The “Cense d’Abaumont” is part of the entire estate of the de Maulde castle, nearby Tournai.
It comprises, as rental space, the Orangery, main reception area with open fire, the “Fenil”, a smaller meeting or seminar room on the first floor, a large entrance hall, a kitchen and storage room, sanitary facilities, as well as a big garden in front of the pond and a landscaped car park.
The current Estate includes a wooded park, ponds, fields, meadows, the Abaumont castle farm to the West and the castle. The castle itself, a reflection of various constructions and alterations, is composed of three U-shaped bodies, an original stately tower, a square tower, a main courtyard, as well as a park and a pond.
History of origins
Originally, the castle consisted of this single dungeon made out of stone and bricks (round tower of the current castle) which was built in the 12th century ; it was restored in 1586 and listed in 1990.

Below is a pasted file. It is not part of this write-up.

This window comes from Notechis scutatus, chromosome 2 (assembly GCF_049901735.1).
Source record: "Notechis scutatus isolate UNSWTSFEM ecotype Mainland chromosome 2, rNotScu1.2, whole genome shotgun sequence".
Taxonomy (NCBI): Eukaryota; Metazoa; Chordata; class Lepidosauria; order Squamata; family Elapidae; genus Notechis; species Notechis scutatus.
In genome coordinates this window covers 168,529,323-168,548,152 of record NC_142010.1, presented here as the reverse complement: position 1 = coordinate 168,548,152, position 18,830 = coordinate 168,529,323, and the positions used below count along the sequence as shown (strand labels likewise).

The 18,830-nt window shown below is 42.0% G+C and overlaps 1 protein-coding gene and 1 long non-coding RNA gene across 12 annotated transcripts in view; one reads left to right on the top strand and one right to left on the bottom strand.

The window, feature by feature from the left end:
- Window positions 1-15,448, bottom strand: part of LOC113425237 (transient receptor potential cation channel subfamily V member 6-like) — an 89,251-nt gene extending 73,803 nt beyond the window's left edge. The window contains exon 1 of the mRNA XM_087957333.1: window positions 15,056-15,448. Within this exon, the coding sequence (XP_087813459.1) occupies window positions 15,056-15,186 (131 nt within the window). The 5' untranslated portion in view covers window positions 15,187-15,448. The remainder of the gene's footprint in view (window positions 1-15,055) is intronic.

The castle, built in 1755 for Viscount Charles-Antoine Cossée de Maulde by an architect from Mons, Philippe de Bource, consisted of a two-storey main body and two wings to the North, forming the main courtyard. It is U-shaped, made of brick and bluestone, under a slate roof.
At the end of the 19th century, it was extended by a section, flanked by a three-storey square tower, erected opposite the dungeon, the two separate annexes were connected to the main body. Two wings were also built on the back of the main body, facing the pond.
The “Cense d’Abaumont”, a stately farmhouse, was rebuilt in the 12th century and was always dependent on the castle, with which it was connected by a drawbridge, since both were surrounded by ditches. It was also reshaped at several periods but spanned the centuries to end up as what it is today. It is made up of two residential bodies and the rental space equipped for receptions or seminars.